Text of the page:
In autumn, the cottonwood trees in my neck of the woods drop their leaves. They aren’t especially pretty leaves in the fall, but they do have a pleasant fragrance: it is a faint smell like blackberries. Cottonwood trees grow fast, especially when they have access to an abundant source of water, such as my lawn’s sprinkler system. In the wild, they usually flourish along creeks and rivers. A few years back, I noticed that a cottonwood sapling had spring up in the corner of our front yard. I knew I should cut it down, but I liked the appearance of cottonwood trees and so I let it grow. Each passing year I looked at the tree and said to myself, I should cut that tree down before it becomes a problem. But procrastination always reared its ugly head.
Years later, I would get annoyed at the cottonwood tree for dispensing leaves and twigs on my front lawn. I already had enough ornamental trees shedding leaves on my lawn (not to mention the mysterious dog that periodically deposited a mountain, transforming my yard into a compost pile). But then spring and summer would roll around and I would find myself allured by the bright greenery and shade of the cottonwood tree.
Eventually I noticed the roots of the cottonwood tree were pushing through the surface of my lawn and seemed to be working their way towards the front steps and foundation of our house. The cottonwood tree was now over twenty inches wide at the base and many feet higher than the crown of our roof. It was time for the tree to come down. I could no longer favor the beauty of the tree over the threat it imposed on our dwelling. I cut it down last Saturday. What a mess! It took Cindy and me all day to get it down and reduced to manageable pieces.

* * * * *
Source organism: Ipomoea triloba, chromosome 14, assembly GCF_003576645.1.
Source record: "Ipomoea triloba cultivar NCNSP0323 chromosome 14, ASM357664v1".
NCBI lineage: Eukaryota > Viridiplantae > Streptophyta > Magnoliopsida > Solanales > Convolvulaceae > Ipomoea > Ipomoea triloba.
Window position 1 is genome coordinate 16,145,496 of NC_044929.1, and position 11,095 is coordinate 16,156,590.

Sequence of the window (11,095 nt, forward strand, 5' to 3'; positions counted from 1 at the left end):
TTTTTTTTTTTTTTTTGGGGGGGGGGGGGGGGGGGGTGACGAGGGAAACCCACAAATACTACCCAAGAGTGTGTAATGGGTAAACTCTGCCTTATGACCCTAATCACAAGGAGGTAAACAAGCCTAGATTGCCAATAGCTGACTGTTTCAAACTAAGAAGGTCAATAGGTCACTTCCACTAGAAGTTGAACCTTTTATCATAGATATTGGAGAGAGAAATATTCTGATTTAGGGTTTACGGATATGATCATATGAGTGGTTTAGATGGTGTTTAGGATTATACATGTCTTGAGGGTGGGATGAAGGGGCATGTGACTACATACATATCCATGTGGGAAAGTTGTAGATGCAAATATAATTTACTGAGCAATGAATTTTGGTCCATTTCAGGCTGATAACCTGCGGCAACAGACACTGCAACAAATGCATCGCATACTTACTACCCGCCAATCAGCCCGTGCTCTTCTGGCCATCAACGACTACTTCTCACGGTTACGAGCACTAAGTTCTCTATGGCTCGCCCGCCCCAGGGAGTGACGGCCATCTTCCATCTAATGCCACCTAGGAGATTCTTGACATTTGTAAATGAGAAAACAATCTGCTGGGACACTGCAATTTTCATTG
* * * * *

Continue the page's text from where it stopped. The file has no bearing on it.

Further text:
Is there a spiritual lesson here about allowing unhealthy relationships, sins, or addictions into our lives? Sure! But what jumped out at me about the cottonwood tree was the response of a neighbor. As Cindy and I finished cutting up the tree, one of our neighbors approached and said, “Thank you for cutting down that tree. Each summer that tree shed thousands of those cotton-like seed puffs. That stuff would get all over the interior of my convertible.”
Wow! I had suspected some of my neighbors might not be thrilled with the tree, but I didn’t realize it was causing real headaches and extra work for other people. In other words, the tree was more than an eyesore. I think this is the lesson of the cottonwood tree: We often let unhealthy things enter our lives without realizing how those things affect other people, or we know but ignore it. I knew when I first spotted that cottonwood sapling that it would likely become a problem. But I was willing to endure the problem because I thought it would mostly affect me. I’m glad the threat of the cottonwood tree has been eliminated, but it is probably more important to God that I endeavor to be on good terms with my neighbors.